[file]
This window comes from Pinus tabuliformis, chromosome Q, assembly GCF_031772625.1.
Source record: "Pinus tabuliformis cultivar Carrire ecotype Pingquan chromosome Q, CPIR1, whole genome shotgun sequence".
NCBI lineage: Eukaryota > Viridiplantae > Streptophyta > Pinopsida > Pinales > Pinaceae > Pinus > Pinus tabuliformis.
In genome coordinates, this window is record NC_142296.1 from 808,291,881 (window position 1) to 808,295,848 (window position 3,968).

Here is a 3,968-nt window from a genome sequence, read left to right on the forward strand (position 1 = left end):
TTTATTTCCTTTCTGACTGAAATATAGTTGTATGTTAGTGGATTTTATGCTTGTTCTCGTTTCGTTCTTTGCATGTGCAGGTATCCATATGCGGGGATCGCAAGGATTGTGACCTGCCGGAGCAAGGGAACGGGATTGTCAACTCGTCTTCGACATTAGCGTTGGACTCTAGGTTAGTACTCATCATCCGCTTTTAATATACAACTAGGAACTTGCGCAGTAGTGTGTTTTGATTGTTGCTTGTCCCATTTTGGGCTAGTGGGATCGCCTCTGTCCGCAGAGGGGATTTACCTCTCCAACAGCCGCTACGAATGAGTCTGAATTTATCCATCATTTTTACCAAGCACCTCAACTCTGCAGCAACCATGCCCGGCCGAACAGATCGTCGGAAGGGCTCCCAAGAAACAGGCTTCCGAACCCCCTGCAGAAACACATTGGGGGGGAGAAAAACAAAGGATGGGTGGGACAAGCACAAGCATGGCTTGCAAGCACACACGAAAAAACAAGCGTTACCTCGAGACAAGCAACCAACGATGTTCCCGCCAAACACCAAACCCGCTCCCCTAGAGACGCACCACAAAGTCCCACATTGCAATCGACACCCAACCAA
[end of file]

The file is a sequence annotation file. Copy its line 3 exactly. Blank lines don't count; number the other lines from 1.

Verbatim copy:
NCBI lineage: Eukaryota > Viridiplantae > Streptophyta > Pinopsida > Pinales > Pinaceae > Pinus > Pinus tabuliformis.